Sheet Metal Workers Local 17 was the first of the building trades to register its apprenticeship program in the state of Massachusetts as far back as 1952. While visiting the state on Nov. 17, U.S. Labor Secretary Tom Perez dropped by the Sheet Metal Workers Joint Apprenticeship and Training Committee facility in Dorchester, MA to meet with the members and staff.
The Local 17 JATC is a leader in expanding apprenticeship training to under-represented communities through partnerships that include the Building Pathways Program, the Women Apprentices in Non-Traditional Occupations program, and the Helmets to Hardhats for veterans.
After a guided tour of the JATC from John Healy, Local 17 training director, Perez sat for a roundtable discussion with seven apprenticeship students as well as local union leaders and Massachusetts Labor Secretary Rachel Kaprielian and asked what, if anything, he should tell President Barack Obama about the program.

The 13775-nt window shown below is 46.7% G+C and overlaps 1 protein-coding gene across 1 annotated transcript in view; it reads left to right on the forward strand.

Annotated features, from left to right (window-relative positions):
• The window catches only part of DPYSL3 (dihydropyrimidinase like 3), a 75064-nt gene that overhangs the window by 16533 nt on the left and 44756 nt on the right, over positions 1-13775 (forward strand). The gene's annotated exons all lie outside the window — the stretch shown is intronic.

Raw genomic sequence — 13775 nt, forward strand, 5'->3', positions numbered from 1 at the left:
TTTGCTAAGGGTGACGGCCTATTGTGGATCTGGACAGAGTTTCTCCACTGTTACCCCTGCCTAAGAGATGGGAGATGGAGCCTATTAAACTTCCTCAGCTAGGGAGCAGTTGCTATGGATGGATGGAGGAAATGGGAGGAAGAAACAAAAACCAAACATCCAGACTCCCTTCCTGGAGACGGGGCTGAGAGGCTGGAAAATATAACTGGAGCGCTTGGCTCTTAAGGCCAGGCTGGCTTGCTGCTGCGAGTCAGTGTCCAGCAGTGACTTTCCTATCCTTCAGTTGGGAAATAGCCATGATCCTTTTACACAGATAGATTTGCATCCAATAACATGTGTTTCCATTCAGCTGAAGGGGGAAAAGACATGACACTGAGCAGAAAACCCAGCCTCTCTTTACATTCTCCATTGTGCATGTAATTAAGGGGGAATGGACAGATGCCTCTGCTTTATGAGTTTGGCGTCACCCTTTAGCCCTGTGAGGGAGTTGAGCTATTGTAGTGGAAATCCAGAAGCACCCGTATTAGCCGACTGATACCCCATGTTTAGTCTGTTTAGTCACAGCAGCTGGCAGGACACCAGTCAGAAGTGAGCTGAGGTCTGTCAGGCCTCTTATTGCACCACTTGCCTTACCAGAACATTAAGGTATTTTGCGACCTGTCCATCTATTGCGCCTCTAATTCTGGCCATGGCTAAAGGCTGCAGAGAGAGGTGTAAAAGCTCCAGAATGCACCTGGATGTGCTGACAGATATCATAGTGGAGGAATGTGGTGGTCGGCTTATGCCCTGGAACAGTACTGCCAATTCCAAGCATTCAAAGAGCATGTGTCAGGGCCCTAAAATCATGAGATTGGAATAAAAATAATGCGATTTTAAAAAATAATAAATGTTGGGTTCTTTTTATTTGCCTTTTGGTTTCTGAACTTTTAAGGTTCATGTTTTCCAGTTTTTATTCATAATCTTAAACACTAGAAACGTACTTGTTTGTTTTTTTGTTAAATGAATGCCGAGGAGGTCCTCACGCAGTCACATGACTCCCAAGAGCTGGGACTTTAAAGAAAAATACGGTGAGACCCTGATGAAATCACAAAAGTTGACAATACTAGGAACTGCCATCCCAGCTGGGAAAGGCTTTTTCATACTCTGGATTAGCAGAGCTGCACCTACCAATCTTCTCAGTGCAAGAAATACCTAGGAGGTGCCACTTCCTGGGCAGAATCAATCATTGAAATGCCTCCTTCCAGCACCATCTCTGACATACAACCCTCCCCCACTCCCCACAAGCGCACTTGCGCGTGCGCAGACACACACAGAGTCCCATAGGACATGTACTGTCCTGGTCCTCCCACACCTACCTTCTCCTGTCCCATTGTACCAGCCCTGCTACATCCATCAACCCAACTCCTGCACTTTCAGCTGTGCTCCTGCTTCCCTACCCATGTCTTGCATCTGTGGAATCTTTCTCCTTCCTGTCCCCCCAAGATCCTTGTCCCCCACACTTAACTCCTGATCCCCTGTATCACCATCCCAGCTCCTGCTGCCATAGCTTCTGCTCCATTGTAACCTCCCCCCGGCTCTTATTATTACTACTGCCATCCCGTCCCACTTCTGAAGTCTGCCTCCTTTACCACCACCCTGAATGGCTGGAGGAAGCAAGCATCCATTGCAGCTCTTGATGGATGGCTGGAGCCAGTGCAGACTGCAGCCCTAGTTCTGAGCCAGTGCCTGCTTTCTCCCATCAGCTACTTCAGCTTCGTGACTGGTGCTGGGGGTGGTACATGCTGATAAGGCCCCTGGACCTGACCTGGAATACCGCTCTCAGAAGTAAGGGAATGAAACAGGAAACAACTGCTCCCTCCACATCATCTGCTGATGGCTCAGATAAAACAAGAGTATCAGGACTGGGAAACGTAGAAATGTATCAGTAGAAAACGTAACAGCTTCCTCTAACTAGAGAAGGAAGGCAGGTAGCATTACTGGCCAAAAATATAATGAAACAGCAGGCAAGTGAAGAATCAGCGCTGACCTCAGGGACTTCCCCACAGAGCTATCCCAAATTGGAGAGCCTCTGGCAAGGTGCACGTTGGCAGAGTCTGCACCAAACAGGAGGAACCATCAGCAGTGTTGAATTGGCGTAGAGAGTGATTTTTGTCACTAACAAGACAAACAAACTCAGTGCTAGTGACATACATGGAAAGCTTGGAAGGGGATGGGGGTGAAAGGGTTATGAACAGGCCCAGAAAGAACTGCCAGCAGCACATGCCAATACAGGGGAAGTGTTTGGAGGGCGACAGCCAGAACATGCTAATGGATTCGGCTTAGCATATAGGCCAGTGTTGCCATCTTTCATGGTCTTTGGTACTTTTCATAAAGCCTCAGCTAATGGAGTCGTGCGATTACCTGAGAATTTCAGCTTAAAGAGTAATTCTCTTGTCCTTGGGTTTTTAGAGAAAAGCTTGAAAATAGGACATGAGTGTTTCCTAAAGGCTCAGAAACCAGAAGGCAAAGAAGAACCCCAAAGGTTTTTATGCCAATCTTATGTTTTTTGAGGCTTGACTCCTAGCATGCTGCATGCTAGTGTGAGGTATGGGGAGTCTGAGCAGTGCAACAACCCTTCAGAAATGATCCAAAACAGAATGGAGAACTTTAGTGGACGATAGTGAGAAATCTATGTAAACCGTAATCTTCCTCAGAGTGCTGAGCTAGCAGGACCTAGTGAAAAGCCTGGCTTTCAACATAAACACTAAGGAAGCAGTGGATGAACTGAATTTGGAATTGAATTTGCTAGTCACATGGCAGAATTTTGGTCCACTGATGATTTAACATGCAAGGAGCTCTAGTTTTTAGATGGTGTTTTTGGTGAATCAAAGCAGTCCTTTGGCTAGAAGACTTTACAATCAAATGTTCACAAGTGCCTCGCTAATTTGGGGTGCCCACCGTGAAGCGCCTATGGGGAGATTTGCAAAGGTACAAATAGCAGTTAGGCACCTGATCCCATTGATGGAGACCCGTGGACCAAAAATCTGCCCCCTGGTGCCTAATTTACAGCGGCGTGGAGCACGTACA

“I’d tell President Obama to promote this idea across the country, to get kids interested,” said Patrick Pochette, in his fourth year of the apprenticeship program and a also a member found through the Building Pathways program, “Because of this program, I have a good job.”
Perez met with representatives of the local media to discuss the new emphasis being placed on apprenticeships by the Obama Administration. In keeping with imitation being the sincerest form of flattery, Perez recognized the state of Massachusetts as a leader in developing new programs far beyond their time. In particular, he recognized Local 17’s JATC as a model for inclusion that can be incorporated by every other trade across the United States.
Local 17 Business Manager Robert Butler noted that, “we appreciate the recognition and hope to continue to live up to it by being the best represented and highest skilled craftsmen in the Eastern New England sheet metal industry.”